[lit-ideas] Re: Salingeriana

  • From: Jlsperanza@xxxxxxx
  • To: lit-ideas@xxxxxxxxxxxxx
  • Date: Mon, 23 Sep 2013 12:30:59 -0400 (EDT)

I wonder if Salinger was 'knew' (if that's the word) that the Brits (or  
some of them) referred to the "Second" World War as "the phoney [British  
spelling preferred] war". Since he came to be quite fond of the epithet. I  
forget who first used it to refer to the 'second world war'. I know Flanagan  
does in "My Crazy Life" (as he performed in "The little dog laughed", a 

In a message dated 9/23/2013 McEvoy writes:
"[I]t might interest (JLS at least) to guess which of the following  
expresses Popper's view:
(a) Catcher is an incisive portrait of the adolescent mindset."
I commented, to the effect that at least one teenager, when  reading 
"Catcher in the Rye", as a teen, found it unrealistic.

The source being:

The  poster titles the message: "hated Catcher as a teen, loved it as an 
adult"  --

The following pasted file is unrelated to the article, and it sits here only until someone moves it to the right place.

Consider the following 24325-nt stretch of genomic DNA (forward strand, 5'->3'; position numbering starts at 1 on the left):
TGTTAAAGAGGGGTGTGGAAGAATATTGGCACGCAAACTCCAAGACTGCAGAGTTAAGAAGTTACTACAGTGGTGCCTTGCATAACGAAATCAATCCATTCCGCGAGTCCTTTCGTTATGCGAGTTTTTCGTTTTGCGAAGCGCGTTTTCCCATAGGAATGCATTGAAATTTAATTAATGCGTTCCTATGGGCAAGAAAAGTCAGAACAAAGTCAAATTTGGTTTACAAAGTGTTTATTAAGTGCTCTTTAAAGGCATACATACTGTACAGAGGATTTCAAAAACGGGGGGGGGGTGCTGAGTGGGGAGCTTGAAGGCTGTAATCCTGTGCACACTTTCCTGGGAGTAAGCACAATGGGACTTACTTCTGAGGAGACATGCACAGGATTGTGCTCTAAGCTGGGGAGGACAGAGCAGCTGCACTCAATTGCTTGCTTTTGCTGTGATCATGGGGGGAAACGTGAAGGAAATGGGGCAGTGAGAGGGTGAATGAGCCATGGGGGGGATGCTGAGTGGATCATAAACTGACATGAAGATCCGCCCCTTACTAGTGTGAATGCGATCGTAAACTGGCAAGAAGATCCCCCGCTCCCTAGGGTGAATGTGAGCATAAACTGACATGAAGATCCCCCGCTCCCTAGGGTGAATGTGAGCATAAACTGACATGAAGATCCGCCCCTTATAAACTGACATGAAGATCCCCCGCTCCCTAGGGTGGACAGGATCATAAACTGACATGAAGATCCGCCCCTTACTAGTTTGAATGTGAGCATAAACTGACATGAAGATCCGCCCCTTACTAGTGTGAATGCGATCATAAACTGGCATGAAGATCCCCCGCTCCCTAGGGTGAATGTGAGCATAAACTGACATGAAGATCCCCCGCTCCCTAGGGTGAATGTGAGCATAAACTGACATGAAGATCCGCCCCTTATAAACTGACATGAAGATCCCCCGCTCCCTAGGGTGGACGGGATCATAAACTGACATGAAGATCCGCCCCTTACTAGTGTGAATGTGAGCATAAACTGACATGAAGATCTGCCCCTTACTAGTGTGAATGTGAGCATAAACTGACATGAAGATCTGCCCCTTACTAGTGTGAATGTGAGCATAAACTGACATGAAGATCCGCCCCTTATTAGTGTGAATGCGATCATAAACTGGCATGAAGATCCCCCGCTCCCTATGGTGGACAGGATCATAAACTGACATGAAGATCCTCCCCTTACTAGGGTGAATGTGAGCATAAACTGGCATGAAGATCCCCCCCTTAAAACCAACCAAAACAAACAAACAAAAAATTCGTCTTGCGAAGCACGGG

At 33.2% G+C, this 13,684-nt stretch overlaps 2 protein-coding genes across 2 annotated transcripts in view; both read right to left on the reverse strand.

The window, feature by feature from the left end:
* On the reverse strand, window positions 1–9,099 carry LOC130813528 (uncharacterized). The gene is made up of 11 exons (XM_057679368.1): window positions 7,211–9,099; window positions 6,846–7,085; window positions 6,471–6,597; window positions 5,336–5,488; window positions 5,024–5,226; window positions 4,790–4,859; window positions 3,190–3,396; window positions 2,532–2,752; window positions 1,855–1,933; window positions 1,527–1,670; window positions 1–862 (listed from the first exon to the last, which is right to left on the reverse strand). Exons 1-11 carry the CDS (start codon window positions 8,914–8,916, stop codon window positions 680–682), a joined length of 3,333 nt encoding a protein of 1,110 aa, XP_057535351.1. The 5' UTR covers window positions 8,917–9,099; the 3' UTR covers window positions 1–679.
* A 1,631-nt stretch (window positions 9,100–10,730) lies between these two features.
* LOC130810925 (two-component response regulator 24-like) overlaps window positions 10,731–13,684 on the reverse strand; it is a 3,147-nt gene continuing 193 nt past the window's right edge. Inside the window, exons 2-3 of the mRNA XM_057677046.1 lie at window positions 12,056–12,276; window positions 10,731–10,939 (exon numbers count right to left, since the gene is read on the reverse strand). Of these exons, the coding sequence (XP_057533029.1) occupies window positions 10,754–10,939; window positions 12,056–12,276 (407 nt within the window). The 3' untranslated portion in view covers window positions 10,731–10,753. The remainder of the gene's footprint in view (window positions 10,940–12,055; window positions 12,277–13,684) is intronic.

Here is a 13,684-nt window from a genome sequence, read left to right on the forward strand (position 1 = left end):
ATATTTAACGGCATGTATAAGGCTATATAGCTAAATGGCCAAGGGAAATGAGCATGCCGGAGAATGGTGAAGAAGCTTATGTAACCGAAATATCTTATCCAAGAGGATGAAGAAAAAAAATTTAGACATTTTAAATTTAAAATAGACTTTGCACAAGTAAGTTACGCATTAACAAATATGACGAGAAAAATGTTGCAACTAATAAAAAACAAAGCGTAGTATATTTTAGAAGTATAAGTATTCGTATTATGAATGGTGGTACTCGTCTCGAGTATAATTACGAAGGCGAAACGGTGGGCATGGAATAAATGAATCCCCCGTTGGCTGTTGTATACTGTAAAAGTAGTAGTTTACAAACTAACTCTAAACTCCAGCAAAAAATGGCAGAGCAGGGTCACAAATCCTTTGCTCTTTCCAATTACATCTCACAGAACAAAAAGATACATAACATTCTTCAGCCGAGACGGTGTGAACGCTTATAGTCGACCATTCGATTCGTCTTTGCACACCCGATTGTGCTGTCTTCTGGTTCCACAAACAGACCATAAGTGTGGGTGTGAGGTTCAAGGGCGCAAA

and goes:
"I suppose you had to be way more precocious than I was to appreciate  
"Catcher" as a teen."
"I remember I was jarred by the constant use of the phrase "kills  me.""
"I couldn't imagine a kid taking a cab, or walking around in "the city," in 
 Central Park, no less, alone."
"It wasn't something we kids said in the 70s, and it sounded way too  
"I did not "get" Holden at all."
"I felt I was reading a book written by an adult for other adults who  
wanted to remember being teenagers or something."
"Once I'd been around the block a few times, and also once I'd read "Banana 
 Fish," and "Raise High the Roof Beams, Carpenters," though, I did 
appreciate it.  So, I really don't understand how kids love this book. Maybe 
just  phonies — inwoodita, inwood, ny"
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